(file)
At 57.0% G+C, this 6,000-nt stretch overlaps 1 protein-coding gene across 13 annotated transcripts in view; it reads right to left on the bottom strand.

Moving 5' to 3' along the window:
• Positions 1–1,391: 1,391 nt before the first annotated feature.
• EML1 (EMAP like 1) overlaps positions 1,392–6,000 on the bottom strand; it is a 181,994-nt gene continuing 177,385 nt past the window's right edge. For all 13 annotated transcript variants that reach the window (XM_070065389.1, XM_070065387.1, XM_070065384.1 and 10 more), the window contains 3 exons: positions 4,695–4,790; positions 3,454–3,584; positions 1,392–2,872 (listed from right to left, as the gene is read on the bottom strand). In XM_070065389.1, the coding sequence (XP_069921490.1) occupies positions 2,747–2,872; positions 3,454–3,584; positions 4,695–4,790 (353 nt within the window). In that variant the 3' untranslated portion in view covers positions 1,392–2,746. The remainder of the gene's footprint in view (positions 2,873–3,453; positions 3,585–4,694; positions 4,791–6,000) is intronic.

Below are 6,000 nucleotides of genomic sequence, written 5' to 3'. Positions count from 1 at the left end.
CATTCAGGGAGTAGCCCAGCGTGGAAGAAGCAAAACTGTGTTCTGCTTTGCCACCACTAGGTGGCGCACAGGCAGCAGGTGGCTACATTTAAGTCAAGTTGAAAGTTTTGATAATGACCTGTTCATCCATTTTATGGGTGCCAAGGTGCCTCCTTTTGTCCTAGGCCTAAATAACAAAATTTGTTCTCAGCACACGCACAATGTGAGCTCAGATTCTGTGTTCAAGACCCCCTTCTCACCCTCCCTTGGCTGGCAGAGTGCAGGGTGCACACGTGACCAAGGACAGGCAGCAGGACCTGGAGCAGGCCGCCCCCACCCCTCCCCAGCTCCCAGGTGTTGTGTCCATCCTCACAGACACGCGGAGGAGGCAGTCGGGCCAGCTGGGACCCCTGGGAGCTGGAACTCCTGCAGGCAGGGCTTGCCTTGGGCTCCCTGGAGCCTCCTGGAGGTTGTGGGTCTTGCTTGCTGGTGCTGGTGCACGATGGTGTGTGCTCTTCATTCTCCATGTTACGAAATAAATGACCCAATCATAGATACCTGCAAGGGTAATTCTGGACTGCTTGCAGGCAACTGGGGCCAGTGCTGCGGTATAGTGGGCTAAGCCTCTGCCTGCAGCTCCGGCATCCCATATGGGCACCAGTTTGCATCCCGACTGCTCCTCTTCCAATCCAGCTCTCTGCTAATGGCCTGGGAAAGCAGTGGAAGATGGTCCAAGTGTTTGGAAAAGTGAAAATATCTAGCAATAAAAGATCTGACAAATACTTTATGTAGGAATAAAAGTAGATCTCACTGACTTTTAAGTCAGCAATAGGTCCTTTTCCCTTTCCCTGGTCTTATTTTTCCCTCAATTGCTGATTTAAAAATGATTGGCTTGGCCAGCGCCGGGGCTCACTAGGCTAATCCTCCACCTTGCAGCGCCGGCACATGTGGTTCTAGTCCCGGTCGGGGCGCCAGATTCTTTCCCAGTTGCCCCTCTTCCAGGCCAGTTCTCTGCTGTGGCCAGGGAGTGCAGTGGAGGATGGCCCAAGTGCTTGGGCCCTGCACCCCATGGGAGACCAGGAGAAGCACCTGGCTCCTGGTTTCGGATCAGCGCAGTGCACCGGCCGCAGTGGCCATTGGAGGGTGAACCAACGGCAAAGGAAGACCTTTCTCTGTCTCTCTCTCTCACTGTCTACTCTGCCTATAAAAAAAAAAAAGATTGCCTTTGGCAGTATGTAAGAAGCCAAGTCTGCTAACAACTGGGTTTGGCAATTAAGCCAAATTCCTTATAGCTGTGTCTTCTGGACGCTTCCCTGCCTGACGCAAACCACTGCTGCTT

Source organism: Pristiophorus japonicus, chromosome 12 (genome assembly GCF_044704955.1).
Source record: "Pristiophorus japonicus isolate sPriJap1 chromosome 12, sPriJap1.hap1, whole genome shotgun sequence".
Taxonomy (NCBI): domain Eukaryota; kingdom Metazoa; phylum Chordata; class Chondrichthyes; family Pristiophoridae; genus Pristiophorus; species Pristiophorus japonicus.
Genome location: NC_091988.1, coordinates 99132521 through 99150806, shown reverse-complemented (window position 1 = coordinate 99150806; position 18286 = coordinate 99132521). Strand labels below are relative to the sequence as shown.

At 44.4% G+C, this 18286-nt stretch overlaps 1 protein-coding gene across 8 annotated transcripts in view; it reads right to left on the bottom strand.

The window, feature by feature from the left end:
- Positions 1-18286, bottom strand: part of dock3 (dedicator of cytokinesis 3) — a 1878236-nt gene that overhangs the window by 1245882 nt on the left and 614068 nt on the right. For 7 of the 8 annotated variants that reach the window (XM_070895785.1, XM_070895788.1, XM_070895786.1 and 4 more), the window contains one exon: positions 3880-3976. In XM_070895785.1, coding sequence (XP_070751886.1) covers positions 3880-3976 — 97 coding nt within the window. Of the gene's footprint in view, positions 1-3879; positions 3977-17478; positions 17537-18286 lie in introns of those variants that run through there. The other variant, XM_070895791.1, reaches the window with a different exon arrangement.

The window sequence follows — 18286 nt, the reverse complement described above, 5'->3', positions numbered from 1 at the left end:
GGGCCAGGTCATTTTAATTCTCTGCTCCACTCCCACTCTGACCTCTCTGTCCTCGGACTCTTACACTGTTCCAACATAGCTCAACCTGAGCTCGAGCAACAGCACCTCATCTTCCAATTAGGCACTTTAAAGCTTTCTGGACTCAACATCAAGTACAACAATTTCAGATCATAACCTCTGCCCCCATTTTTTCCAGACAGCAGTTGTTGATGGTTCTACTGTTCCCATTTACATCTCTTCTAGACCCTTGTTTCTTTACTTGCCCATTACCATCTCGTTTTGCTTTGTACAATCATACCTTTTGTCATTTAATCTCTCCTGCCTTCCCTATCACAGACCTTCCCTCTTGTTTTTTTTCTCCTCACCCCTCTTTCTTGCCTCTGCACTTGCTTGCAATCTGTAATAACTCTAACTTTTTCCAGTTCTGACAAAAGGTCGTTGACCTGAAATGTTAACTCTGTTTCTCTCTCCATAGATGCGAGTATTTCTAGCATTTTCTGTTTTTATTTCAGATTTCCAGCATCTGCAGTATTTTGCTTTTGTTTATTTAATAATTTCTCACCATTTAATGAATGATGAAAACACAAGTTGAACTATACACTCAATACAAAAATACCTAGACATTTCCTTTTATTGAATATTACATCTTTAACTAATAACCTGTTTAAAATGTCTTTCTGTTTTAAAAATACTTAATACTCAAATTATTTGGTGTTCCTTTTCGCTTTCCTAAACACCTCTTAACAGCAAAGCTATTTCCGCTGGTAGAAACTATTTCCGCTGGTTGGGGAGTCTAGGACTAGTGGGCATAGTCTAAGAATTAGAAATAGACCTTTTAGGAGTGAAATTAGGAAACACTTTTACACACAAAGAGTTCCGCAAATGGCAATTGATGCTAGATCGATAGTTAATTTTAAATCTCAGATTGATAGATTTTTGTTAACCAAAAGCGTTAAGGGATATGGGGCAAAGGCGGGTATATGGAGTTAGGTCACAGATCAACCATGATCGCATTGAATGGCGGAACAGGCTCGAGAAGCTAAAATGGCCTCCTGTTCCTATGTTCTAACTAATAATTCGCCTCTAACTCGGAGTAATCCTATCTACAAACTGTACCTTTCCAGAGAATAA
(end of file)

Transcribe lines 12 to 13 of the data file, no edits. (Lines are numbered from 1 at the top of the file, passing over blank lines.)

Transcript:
The window, feature by feature from the left end:
- Positions 1-18286, bottom strand: part of dock3 (dedicator of cytokinesis 3) — a 1878236-nt gene that overhangs the window by 1245882 nt on the left and 614068 nt on the right. For 7 of the 8 annotated variants that reach the window (XM_070895785.1, XM_070895788.1, XM_070895786.1 and 4 more), the window contains one exon: positions 3880-3976. In XM_070895785.1, coding sequence (XP_070751886.1) covers positions 3880-3976 — 97 coding nt within the window. Of the gene's footprint in view, positions 1-3879; positions 3977-17478; positions 17537-18286 lie in introns of those variants that run through there. The other variant, XM_070895791.1, reaches the window with a different exon arrangement.